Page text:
The Constitutional Reform Forum joins with other citizens and organisations in calling for the recall of the Constitution (Amendment) Bill 2014. In spite of all the rhetoric, this proposed bill shows that the Government has scant regard for the contributions of hundreds of citizens who participated in the consultation exercise conducted by the Constitution Reform Commission (CRF).
The CRF wishes to make the following observations about the three proposed amendments:
Several participants supported the proposal to set term limits on the office of the Prime Minister. However it is difficult to see how it would work in the absence of other fundamental changes. Such a provision is only possible if there were a separate election for the Prime Minister; and this has implications for the method used for electing the President and thereafter for matters pertaining to the powers of the Prime Minister vis-à-vis those of the President. One cannot simply introduce this measure in isolation of the other related ones. In any event, the main area of concern was not term limits but about how to ensure that there were checks and balances on the functioning of these high office holders.
The right of recall for MPs was certainly widely supported during the consultations. But again, it cannot be viewed in isolation. One just has to look at comments made in the wake of Mr Anil Roberts’ resignation as the MP for D’Abadie/O’Meara to get a sense of the confusion that can arise. Remarks by his constituents about his non-performance, followed by those of the newly appointed caretaker MP that she was going to continue the projects he had started, followed by those of the current mayor of the Arima Regional Corporation that they were going to ensure that the constituents were adequately served, all point to confusion about what really constitutes the role of the MP versus that of the local government body. Constitutional provisions on this matter would also have to be addressed if the right of recall is to be workable.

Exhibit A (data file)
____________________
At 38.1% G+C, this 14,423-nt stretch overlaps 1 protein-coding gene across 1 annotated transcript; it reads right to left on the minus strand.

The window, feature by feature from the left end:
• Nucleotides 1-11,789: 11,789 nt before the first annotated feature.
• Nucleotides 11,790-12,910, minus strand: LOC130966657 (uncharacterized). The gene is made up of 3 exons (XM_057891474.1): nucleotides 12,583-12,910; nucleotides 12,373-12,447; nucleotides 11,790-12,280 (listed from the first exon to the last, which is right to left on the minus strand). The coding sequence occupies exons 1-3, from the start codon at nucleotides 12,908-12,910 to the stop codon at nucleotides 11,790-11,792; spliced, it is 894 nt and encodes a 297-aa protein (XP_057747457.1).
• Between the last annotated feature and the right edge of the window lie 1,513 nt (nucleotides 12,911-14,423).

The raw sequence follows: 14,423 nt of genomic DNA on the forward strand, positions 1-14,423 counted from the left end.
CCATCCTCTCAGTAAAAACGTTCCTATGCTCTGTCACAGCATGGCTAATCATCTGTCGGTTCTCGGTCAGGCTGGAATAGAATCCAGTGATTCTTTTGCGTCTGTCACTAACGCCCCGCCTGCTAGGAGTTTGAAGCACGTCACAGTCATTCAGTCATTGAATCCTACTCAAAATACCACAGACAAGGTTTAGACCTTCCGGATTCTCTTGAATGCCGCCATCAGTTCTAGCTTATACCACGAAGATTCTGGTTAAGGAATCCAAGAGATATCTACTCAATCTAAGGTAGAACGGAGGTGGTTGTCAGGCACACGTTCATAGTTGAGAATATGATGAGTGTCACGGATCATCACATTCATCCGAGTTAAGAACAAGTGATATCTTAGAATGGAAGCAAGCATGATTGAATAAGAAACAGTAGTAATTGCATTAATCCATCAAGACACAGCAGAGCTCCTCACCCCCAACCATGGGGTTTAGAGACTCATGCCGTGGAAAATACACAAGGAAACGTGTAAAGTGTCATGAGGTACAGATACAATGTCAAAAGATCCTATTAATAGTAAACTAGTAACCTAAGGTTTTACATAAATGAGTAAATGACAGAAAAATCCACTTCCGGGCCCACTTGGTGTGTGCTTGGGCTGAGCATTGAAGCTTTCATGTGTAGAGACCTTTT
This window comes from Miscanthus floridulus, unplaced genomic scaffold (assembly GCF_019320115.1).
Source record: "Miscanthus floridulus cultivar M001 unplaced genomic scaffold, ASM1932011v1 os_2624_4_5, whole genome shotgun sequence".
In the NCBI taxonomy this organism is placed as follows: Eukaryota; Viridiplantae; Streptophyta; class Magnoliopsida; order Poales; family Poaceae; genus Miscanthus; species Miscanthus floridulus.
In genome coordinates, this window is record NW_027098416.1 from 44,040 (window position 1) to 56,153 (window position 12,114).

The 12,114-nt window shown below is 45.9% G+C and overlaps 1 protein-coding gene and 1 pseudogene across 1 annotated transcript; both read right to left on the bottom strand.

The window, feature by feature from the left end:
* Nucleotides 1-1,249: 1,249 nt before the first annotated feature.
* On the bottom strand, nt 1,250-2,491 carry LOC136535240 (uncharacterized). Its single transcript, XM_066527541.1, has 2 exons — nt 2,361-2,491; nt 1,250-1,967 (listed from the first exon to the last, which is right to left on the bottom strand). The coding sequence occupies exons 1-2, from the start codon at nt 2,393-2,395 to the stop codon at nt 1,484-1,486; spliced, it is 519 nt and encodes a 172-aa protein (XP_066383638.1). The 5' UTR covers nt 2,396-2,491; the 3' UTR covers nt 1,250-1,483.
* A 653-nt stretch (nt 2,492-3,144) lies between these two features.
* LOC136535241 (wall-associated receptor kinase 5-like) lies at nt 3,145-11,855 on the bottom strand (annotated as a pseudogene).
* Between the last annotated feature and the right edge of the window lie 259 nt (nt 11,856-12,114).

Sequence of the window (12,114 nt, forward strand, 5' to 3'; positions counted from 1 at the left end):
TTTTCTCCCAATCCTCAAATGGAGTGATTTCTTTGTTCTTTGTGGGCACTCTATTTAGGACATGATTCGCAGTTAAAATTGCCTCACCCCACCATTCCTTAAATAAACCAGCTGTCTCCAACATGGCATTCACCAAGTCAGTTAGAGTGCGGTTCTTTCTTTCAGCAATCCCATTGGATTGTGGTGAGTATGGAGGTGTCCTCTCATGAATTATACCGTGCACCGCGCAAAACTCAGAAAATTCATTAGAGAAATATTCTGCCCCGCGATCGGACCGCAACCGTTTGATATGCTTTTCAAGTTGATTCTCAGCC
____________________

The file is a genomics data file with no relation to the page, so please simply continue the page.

As many citizens have already said, the issue of the run-off election is a major cause for concern. Not only did it not come out of the consultations but the problem that it claims to be addressing did not surface either. Participants highlighted the effect of the rigid two-party system that divides the electorate along racial lines, and prevents the emergence of third-party interests. Some proposed the introduction of a proportional representation system either to replace the first-past-the-post or to be used alongside it in order to ensure the widest possible representation. That was what the people meant when they said let every vote count. So the perceived problem that the Prime Minister described about candidates who win with less than 50% of the votes and the need to have a run-off election to address that, seems to have come from nowhere. How did it get into a July 18, 2014 addendum?
The CRF is convinced that if this bill is passed, it will have the effect of undermining the ongoing efforts of the people to reform of the Constitution in a manner that strengthens rather than weakens our democracy. We are therefore calling on citizens to convene our own forums so that meaningful discussion and debate can resume, unencumbered by narrow political interests.